Formnext 2018: The 13 Key Trends and Developments for the Additive Manufacturing Industry
Formnext was a great show and as always the complaint rang out that there wasn’t really much new information or new product launches. We’re not the automotive industry. People should expect less whiz-bang products but rather more boring stuff. Boring is the name of the game now. Its a time for dialing things in, an age of the clipboard. What companies are doing is shifting towards actual manufacturing. Car companies are producing tens of thousands of parts; medical companies as well. Aviation is gearing up for broader adoption. This all means that parts have to be qualified, processes have to be studied and people have to do the heavy lifting on industrializing processes. We’re going from high fiving the business development guys to yield calculations by the people in accounting. Everything is slower but bigger now and the exciting time of seeing more 3D printed products is advancing.
- Post Processing FTW. Anyone can buy a white elephant 3D printer to look pretty at an innovation department office. I get truly happy when I see post processing equipment vendors looking flush and happy. You’re only going to be buying post processing equipment if you want to save time and money depowdering parts. They’re a bellwether for our industry. What we saw at Formnext was much more post processing equipment, much more dedicated 3D printing equipment, many more solutions and a lot of investment by these companies. Its not the most sexy 3D printing thing but post processing is the thing that will make us have consumer grade parts at scale.
- Automation and extension of machines. A lot of machines are getting powder removal stations while high temperature machines are getting pre-drying for filament. On board cameras and other quality control things are also emerging.
- Go large (emerging mid format). There were a lot of really large machines such as the containerized colossus but also large metal machines, larger gantry based polymer machines and larger sintering machines. Everyone is going big in 3D Printing trying to get to larger part size and higher throughput. Fewer layers means faster printing and more parts per layer means higher yield. Many 3D printers take a long time to get from one layer to the next while scan/print times are relatively quick. So bigger xy totally makes a lot of sense in 3D printing. I think a lot of these mid format players will be killed off. Many of these machines don’t make sense economically and would be caught up by cheaper large format or better Pro printers.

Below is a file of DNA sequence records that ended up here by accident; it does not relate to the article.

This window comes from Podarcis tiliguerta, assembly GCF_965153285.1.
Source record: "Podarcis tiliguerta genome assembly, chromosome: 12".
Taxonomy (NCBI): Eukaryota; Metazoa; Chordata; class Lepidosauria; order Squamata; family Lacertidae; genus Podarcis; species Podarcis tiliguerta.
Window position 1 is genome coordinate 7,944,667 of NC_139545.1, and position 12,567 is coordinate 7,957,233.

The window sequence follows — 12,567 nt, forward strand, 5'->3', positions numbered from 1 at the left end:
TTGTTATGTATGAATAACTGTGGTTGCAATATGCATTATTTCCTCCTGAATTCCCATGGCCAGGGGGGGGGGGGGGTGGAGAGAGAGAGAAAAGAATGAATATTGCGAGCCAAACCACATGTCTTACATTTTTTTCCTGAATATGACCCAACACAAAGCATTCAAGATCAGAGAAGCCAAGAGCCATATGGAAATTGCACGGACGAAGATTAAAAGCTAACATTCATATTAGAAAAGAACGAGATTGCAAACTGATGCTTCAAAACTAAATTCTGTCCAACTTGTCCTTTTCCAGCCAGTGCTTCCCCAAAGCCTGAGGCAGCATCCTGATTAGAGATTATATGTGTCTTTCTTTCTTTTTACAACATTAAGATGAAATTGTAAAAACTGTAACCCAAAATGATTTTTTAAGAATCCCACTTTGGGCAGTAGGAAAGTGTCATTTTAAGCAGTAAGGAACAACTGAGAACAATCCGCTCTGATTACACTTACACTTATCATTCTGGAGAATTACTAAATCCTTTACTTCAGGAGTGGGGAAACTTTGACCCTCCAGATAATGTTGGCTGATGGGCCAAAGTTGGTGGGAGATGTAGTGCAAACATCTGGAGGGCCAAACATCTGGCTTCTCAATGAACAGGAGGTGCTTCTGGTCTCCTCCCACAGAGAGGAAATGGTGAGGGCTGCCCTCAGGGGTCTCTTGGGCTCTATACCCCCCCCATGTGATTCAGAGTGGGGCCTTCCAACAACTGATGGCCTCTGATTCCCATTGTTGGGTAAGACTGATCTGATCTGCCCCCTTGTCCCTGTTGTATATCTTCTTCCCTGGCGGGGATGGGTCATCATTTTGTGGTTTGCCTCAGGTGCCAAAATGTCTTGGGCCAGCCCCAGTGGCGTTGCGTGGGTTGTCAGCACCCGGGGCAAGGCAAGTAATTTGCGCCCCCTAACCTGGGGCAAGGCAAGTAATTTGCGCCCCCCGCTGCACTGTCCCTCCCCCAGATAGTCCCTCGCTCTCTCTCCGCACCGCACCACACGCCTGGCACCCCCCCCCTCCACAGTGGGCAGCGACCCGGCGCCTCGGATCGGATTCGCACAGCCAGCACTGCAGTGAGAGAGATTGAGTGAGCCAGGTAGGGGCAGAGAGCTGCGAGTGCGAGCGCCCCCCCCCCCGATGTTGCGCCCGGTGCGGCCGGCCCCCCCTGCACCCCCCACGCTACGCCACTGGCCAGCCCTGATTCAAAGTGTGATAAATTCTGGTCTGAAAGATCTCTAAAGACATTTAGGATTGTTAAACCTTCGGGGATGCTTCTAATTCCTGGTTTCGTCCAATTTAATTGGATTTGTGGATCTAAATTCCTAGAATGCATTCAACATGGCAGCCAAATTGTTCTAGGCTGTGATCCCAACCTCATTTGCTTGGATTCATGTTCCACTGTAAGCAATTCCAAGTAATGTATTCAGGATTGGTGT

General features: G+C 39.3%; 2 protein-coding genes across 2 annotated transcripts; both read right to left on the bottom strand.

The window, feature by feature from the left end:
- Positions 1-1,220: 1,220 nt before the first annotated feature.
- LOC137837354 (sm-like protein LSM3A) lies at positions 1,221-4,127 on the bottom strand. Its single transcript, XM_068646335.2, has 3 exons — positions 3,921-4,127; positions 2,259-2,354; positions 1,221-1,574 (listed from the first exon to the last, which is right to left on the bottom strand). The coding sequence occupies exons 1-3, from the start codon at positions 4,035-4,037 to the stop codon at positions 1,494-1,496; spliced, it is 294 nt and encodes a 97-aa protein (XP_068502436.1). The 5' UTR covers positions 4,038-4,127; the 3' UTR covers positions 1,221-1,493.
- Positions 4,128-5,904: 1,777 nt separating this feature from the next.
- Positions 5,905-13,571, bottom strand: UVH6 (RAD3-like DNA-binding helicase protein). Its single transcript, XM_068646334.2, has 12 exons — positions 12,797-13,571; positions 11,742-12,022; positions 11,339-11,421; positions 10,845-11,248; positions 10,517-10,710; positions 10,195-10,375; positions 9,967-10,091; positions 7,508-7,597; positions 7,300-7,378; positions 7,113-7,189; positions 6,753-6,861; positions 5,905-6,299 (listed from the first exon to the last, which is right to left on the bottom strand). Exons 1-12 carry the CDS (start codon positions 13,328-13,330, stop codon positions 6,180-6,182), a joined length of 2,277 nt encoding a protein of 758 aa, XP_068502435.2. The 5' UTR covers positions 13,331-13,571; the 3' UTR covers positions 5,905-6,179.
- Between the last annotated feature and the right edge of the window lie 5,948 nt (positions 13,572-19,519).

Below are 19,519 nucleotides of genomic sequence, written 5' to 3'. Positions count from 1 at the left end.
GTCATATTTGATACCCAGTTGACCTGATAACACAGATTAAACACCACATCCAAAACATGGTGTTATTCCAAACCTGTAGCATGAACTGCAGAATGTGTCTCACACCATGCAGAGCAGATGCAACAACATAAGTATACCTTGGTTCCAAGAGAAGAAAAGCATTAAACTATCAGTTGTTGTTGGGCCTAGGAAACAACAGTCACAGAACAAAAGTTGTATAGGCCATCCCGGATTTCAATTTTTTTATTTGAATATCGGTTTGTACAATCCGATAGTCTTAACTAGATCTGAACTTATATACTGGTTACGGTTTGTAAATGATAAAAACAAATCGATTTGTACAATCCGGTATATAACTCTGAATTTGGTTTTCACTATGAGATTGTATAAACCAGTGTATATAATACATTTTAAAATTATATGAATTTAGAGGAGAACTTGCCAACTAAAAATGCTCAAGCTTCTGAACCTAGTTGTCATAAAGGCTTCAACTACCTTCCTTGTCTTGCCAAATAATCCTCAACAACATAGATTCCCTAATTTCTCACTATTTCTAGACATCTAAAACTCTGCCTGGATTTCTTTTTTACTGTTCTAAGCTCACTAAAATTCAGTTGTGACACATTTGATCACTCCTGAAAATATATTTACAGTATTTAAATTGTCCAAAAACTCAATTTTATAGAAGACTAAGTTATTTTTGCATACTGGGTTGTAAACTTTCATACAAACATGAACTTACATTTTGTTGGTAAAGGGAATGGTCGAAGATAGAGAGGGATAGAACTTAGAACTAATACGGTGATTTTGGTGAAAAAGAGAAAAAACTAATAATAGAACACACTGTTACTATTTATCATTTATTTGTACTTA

- Software. There is a lot more emerging software whether for post processing, analysis, simulation or optimization. Many people want to compete with Materialise the market leader and many are picking niches to live in.
- Simulation for metal. Meanwhile Materialise itself is taking on simulation in metal the one part where simulation software will save people the most money.
- The 3D Printing Octagon is happening. More and more companies are trying to control processes, learn about materials, learn about settings and improve the overall experience by closing the 3D printing octagon.
- Incredible part count reductions. There are some amazing part count reduction projects everywhere and they blew me away. This really could drive AM growth.
- Internal topology and functional integration are expanding. There are people starting to think of complex parts in a new way and their 3D printing experience is expanding what is makable.
- Optimization is getting larger and more advanced. This Bugatti engine part made by Fraunhofer is a large chamber that looks like its from the Alien universe. This shows us what one could do with FEA and truly flexible 3D printing design. It will also change how we see things. Don’t read further but look up and guess, do you know what that part is? Its a………………brake caliper.
- People are doing the heavy lifting. By adding this material to the Digimat software DSM took a year and a half to make 3D printing their material predictable. This is an example of heavy lifting more possible for all of us. The resulting predictability will be what gives car manufacturers the confidence to print millions of parts.
- People are changing the way we think. SABIC is working on two polycarbonate laser sintering 3D printing materials who would be completely amorphous. This kind of an idea is completely new for 3D printing and would be difficult to predict what this will do for us.
- Cost-saving technologies are being developed which will make more makeable. LSS gives us a glimpse into a possible future of SLS where surface quality and yield are higher. With an almost full recycle rate of its PEKK material LSS will be much much cheaper to run than traditional sintering. Usually, 30% or a half of everything would have to be thrown away. In some materials all of the unused material would be discarded. This adds up if materials are a between 30 and 800 euro per kilo. With LSS recycling all of the high-performance PEKK, a machine could repay itself in a matter of months.
- EOS gave us a bold vision, LaserProFusion; two years away. Other companies have given us dreams of futures years away as well. Ten times faster and forty times faster have been heard. Half the price or a tenth of the price has been heard also. The bold new entrants claim all kind of things. Meanwhile the stodgy guys from Krailling have a vision bolder than any other. A million lasers in a laser diode array. Every group of 300 lasers pointed at a one of 3400 mirrors illuminating one point of the print bed with four recoaters supplying new material. And how much time to 3D print one part? 9 seconds per part in the case of the part seen above and below us.
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